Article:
"Honestly, just keeping a positive attitude the whole time is one of the biggest key things," FunFPS said. "I feel like a lot of teams crumble purely from taking one game or or taking a loss just way too seriously."
Team Liquid's first place finish in groups moved them to the Split 2 Playoffs upper bracket, where they continued their excellent performance. Here they finished in third, which qualified them for the tournament finals. Ultimately, they came away from the tournament with a second place finish under their belts, $150,000 from the $2 million prize pool, and a renewed passion for their esport.
"Obviously, we were all passionate and wanted to win," said their coach, Haris "hodsic" Hodzic. "But it's so different when you're traveling, like bootcamping together as a team and then playing in person. Then you can visualize the trophy in front of you."
After this stellar LAN performance, Team Liquid are looking forward to the next one, and any competitions they can play in until then. They're ready to prove that they deserve to be a household name, not only in North American Apex Legends, but around the world.
"We all want to be one of the teams that's always talked about, too," hodsic said. "[One of] the teams that people are looking out for and expect to do well, because we know we haven't really been that for the last couple years. So I know I personally would like to see a lot of that momentum carry forward, even into some smaller online tournaments to show that the LAN wasn't a one off, it wasn't just a fluke.”
“That's the real version of our team."
Everyone on TL shares hodsic's sentiment; this is who they are as a team. Looking forward to July's ALGS Championship tournament, the squad are mostly trying to stay consistent with the performance they put on in Sweden. They know they have the skills and fundamentals, now it's just about keeping the good vibes rolling and learning from past success.
"We just found the recipe to success," said hodsic. "It's nice to have a kind of template. We know what we did well and we know why it worked. It's kind of nice to have that template to always be able to reference when things aren't going well."
"We just know our strengths and weaknesses and we always cover for pretty much both of them," Nocturnal added. "We enable the strengths and cover up the weaknesses for each other. Our team cohesion right now is unrivaled."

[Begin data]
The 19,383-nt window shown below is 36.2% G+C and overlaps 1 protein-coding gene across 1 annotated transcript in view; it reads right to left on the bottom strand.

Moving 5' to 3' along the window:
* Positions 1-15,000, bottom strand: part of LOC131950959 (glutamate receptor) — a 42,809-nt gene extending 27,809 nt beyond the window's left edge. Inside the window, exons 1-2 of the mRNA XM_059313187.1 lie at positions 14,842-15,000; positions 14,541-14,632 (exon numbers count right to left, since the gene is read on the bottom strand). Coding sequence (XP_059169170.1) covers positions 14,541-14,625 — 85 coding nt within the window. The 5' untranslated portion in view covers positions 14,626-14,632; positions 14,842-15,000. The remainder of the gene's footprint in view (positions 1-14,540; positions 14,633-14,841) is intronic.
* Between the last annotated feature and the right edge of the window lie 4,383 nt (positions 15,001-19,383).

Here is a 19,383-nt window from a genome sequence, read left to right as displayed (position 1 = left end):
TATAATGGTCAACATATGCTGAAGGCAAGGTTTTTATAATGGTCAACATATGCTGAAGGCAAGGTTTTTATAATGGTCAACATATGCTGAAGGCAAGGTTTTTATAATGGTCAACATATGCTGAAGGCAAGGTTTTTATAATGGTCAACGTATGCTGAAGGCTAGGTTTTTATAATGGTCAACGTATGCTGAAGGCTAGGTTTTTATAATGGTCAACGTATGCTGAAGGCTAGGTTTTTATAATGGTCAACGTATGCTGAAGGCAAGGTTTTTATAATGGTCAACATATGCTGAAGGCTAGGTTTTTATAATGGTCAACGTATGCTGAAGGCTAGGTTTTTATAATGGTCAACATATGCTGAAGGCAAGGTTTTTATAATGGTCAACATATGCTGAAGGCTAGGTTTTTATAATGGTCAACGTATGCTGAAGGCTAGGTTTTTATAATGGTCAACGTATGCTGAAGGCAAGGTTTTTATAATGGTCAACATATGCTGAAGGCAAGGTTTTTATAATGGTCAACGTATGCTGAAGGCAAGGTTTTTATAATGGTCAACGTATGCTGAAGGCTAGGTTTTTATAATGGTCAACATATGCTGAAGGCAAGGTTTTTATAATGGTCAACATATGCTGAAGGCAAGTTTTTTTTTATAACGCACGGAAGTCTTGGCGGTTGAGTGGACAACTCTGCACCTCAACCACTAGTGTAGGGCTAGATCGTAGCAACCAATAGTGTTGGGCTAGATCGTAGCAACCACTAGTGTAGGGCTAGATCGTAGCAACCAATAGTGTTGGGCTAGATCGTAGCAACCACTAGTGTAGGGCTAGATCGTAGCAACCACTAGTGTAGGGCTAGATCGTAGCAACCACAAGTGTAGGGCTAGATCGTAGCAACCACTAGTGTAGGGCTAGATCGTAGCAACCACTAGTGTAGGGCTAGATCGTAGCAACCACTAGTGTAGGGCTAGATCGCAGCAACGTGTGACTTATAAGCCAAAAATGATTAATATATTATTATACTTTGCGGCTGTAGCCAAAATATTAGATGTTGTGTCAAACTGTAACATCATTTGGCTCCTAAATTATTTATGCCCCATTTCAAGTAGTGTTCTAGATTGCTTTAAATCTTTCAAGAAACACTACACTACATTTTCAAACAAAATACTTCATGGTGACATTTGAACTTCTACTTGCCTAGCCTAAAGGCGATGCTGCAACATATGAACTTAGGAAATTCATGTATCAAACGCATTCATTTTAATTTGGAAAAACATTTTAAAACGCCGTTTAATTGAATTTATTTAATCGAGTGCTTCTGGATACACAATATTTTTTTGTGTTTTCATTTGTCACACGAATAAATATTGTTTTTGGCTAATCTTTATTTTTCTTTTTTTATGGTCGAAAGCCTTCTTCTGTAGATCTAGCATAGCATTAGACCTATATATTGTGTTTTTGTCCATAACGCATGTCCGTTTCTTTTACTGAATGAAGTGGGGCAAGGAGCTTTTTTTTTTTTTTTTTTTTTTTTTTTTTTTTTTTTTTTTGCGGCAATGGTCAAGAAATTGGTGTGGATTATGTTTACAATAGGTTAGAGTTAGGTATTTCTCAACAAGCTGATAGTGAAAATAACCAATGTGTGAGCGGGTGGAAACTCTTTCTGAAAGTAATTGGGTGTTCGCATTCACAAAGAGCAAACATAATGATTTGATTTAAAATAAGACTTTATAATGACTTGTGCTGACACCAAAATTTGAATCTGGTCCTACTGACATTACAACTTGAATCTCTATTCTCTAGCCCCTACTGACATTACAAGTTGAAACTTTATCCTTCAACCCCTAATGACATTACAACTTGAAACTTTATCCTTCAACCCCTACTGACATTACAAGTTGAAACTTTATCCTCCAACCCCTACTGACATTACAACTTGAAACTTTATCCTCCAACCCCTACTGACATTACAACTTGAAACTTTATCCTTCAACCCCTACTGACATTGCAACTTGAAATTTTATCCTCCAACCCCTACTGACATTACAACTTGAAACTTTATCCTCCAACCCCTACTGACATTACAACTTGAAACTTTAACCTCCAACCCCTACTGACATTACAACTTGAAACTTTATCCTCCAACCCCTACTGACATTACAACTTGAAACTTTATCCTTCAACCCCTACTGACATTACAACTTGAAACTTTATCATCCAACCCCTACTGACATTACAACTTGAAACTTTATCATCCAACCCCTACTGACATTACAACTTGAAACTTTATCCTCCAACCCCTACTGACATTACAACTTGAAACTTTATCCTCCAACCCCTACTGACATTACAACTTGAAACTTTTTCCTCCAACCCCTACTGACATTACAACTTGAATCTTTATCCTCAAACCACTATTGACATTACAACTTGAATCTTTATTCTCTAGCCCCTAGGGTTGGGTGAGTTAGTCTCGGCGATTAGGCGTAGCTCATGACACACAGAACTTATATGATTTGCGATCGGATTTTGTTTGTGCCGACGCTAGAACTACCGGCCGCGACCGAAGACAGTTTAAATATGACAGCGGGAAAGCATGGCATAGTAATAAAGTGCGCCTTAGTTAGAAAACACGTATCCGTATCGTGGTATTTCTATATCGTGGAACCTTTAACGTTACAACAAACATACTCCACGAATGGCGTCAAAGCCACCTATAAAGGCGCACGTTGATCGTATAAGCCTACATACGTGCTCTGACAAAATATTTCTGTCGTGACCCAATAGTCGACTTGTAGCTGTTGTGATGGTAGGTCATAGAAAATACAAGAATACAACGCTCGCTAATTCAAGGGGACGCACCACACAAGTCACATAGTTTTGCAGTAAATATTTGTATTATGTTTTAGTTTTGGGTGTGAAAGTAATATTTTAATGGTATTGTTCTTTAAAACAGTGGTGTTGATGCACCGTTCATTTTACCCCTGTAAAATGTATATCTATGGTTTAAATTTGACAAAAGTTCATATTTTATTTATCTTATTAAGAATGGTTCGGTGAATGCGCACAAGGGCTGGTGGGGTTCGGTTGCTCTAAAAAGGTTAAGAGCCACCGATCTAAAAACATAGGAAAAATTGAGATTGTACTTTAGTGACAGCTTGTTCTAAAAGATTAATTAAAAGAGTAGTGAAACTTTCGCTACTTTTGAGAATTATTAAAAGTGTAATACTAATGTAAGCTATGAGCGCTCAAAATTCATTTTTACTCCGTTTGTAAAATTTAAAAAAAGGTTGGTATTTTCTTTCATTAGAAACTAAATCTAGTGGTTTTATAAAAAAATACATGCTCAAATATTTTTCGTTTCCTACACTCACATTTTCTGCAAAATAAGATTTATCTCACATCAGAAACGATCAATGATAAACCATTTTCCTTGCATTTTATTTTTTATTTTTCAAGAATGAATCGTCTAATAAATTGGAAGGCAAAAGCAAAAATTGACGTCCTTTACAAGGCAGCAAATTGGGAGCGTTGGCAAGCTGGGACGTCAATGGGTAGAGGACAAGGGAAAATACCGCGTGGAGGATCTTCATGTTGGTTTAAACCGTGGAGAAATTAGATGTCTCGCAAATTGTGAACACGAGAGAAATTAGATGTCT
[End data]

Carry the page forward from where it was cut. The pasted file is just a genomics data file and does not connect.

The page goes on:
With Gildersons' addition to the team, Liquid are able to come into fights with a lot more confidence in their firepower. They're no longer just about positioning and hanging back; now they're just as deadly on offense. Storm Point's addition to the competitive map pool has also shifted how they play, pulling their focus to playing zone, rather than edge, and making sure to utilize Loba's ultimate ability to capitalize on loot, regardless of what stage of the game they're in.
With that cohesion and ever-expanding playbook, Team Liquid Apex look more dangerous every day. Gildersons currently doesn't plan on going to college, instead looking to continue focusing on his gaming career. He just graduated from high school, removing the stress of missing days to compete. Nocturnal, meanwhile, is settling into feeling secure about himself, his teammates, and what they're capable of accomplishing.
"I know for me, it's just confidence," Nocturnal said. "I can sit down at the end of the day and be happy with myself, I can be happy with my team and trust myself and my teammates to be able to get to the end goal."
The end goal for this year awaits them in Raleigh, North Carolina this July, where they'll once again face off with the best Apex Legends teams in the world to see who will raise the trophy and take the crown. If Team Liquid have anything to say about it, they'll be the next kings of the Apex world.